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Bradshaw’s Guide


Houses of Parliament from the river, London, England. Taken between ca. 1890 and ca. 1900. Original: Library of Congress

Is the capital of Great Britain, and indeed, if its commercial and political influence be considered, of the civilised world. The British metropolis, if we include its suburban districts, contains the largest mass of human life, arts, science, wealth, power, and architectural splendour that exists, or, in almost all these particulars, that ever has existed in the known annals of mankind. In making this assertion, it should be borne in mind that the power of some ancient cities – even of Rome herself – was relatively, but not positively greater; and that the only well authenticated superiority is that which may be traced to the architecture of a few early cities. The site of our gigantic metropolis is the very best that could have been selected for commercial purposes, as it is enabled, by means of the Thames, to carry on a water communication with every part of the globe; and not even the development of the railway system in England has lessened this advantage. The position of other great cities may indeed exhibit more striking features, but the situation of our metropolis happily combines all which may contribute to its wealth and convenience. Seated on a gentle slope, descending to the margin of a noble river, its plain is bounded on the north and south by two beautiful ranges of hills.

The growth of London to its present size is most remarkable. In 1560, Finsbury and Holborn, St. Giles’ and St. Martin’s, were scattered villages. Westminster was not only a distinct but a distant city. A long dreary road led from Ludgate to the village of Charing – and beyond this all was open field and garden.

We should far exceed our limits were we even briefly to trace the progress by which the City of London extended itself in all directions, and rapidly increased in importance and magnitude to its present position, which is solely attributable to the commercial enterprise of its inhabitants. The annual value of the exports and imports, from and into the port of London, is computed to amount to between, sixty and seventy millions sterling; and articles of domestic or foreign merchandise, including cattle and provisions – sent for the consumption of the inhabitants – amount to the value of £50,000,000 making, with the imports and exports, the sum of £120,000,000 worth of property annually moving to and from London.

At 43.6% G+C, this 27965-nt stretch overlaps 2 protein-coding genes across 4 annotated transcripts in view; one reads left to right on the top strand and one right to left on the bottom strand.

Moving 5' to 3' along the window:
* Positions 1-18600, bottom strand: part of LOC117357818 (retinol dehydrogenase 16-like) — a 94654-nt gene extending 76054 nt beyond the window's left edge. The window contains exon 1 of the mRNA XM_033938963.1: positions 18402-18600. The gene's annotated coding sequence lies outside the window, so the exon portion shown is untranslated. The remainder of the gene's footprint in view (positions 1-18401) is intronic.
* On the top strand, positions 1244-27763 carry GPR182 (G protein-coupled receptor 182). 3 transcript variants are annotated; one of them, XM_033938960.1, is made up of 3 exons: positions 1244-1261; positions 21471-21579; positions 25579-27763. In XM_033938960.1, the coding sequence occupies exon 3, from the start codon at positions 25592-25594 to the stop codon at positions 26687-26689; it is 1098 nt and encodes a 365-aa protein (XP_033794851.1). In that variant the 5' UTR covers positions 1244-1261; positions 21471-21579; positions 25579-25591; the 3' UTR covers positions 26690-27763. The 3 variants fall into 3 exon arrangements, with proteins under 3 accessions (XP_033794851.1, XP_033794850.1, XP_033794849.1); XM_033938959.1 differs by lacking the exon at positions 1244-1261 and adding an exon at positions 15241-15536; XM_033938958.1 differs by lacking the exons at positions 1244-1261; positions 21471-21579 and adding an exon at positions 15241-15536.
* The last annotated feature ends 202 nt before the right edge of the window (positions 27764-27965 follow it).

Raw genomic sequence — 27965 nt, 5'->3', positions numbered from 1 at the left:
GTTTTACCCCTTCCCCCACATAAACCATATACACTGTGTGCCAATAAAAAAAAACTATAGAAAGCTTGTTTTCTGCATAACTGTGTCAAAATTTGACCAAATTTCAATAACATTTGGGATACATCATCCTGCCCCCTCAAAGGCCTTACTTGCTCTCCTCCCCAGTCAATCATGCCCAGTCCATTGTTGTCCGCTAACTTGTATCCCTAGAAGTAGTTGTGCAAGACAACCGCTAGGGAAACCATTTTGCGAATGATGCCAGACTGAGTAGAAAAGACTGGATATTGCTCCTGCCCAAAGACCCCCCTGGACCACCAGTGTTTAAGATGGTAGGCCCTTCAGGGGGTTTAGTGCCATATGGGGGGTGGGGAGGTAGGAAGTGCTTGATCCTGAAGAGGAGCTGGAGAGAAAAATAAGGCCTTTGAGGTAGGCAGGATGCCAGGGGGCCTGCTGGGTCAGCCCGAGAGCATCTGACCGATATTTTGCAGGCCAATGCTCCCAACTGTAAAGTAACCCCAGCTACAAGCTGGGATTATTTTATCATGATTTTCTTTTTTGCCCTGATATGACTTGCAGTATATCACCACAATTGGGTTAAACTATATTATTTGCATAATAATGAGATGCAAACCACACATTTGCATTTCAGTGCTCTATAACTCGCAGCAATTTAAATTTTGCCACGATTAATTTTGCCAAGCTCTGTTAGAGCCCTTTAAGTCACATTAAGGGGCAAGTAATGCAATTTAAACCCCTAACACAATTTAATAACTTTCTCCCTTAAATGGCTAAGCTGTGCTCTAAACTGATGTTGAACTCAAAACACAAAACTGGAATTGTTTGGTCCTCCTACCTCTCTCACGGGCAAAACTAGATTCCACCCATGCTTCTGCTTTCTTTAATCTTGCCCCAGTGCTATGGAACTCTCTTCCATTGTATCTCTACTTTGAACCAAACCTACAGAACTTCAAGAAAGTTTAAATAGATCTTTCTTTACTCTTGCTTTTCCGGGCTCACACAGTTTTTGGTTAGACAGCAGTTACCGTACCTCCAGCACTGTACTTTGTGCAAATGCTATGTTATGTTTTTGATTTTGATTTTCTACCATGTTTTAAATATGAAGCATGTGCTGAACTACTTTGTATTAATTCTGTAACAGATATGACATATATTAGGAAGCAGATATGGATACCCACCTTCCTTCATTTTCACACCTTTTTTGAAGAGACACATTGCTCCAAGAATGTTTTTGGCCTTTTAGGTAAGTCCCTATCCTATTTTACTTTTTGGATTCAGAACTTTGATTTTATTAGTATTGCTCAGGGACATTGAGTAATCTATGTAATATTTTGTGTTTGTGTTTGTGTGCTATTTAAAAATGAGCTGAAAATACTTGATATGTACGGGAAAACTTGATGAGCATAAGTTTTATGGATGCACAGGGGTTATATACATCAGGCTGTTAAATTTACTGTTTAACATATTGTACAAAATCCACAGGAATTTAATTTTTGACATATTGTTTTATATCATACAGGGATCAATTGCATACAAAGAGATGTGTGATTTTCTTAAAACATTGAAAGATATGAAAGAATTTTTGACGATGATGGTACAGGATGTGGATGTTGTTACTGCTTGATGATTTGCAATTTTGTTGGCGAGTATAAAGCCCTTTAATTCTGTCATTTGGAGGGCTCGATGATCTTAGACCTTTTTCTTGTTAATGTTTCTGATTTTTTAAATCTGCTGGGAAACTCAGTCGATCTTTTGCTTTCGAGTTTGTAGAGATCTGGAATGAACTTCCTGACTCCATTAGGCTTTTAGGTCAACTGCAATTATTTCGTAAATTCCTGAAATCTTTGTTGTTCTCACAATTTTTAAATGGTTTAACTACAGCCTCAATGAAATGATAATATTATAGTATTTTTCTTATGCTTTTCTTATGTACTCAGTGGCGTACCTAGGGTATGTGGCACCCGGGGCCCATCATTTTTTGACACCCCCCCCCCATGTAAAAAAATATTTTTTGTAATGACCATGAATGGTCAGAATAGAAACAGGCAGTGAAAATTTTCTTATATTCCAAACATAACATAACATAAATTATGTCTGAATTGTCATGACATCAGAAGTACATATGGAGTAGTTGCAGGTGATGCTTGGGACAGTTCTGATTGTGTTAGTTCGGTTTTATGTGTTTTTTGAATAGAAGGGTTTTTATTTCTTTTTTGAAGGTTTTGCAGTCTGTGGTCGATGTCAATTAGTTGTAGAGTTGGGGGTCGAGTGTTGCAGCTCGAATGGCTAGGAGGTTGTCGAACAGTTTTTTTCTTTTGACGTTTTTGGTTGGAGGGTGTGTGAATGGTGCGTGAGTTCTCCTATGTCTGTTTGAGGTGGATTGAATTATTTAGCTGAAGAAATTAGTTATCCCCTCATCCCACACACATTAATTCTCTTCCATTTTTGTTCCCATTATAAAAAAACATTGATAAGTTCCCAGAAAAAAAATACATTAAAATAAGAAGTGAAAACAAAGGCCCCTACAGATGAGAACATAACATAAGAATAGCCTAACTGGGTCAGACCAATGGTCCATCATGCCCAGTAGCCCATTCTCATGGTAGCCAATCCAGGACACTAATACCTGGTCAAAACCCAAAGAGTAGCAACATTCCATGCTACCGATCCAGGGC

The portion of this immense metropolis which is distinguished by the name of “The City” stands on the north bank of the Thames, from the Tower to the Temple, occupying only that space formerly encompassed by the wall, which in circumference measures about three miles.

When the great fire of 1666 destroyed almost the whole city within the walls, London possessed an architect worthy of raising the fallen capital from her ashes. But the citizens rejected the beautiful plan of Sir Christopher Wren, who proposed to make St. Paul’s the centre of the metropolis, and to carry spacious streets radiating in direct lines to the principle parts of the suburbs. A terrace was to adorn the banks of the river. The citizens opposed and frustrated this design, and hence the metropolis retains so many of the defects which subject London to the just criticisms of a stranger, on count of all its public buildings being huddled together in nooks and corners.

The last ten years, however, have effected many and great changes, so that much of the stock criticism used against our metropolis is no longer applicable, and since the alterations now in progress are being made under the eyes of a travelled people, familiar with the best features in continental cities, the new erections are such as will, separately and collectively, improve London until it commands the visitor’s admiration equally with his wonder.

When we regard the extension of the communications between the metropolis and the most distant parts of the country, and the immense number of strangers who visit London in the course of a year, we believe a short description of what is to be seen, and how to see it, will not be the least interesting feature of this work.

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